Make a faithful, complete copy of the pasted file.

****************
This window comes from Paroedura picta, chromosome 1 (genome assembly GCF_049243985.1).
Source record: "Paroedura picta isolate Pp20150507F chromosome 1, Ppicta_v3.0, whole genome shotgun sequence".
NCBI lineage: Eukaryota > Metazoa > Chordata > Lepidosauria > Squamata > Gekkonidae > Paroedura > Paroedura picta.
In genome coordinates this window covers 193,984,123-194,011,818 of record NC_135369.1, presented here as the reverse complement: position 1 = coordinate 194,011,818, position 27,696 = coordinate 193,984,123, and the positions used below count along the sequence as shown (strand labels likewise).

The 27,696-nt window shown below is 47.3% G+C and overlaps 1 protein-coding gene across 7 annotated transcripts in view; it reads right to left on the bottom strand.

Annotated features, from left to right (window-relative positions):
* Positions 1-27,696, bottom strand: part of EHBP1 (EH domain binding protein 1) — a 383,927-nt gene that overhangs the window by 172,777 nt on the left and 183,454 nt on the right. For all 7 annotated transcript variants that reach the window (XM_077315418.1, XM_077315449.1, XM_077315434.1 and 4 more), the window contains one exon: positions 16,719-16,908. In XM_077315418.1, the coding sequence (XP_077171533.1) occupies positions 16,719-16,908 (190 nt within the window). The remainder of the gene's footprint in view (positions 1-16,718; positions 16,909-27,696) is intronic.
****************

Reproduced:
This window comes from Paroedura picta, chromosome 1 (genome assembly GCF_049243985.1).
Source record: "Paroedura picta isolate Pp20150507F chromosome 1, Ppicta_v3.0, whole genome shotgun sequence".
NCBI lineage: Eukaryota > Metazoa > Chordata > Lepidosauria > Squamata > Gekkonidae > Paroedura > Paroedura picta.
In genome coordinates this window covers 193,984,123-194,011,818 of record NC_135369.1, presented here as the reverse complement: position 1 = coordinate 194,011,818, position 27,696 = coordinate 193,984,123, and the positions used below count along the sequence as shown (strand labels likewise).

The 27,696-nt window shown below is 47.3% G+C and overlaps 1 protein-coding gene across 7 annotated transcripts in view; it reads right to left on the bottom strand.

Annotated features, from left to right (window-relative positions):
* Positions 1-27,696, bottom strand: part of EHBP1 (EH domain binding protein 1) — a 383,927-nt gene that overhangs the window by 172,777 nt on the left and 183,454 nt on the right. For all 7 annotated transcript variants that reach the window (XM_077315418.1, XM_077315449.1, XM_077315434.1 and 4 more), the window contains one exon: positions 16,719-16,908. In XM_077315418.1, the coding sequence (XP_077171533.1) occupies positions 16,719-16,908 (190 nt within the window). The remainder of the gene's footprint in view (positions 1-16,718; positions 16,909-27,696) is intronic.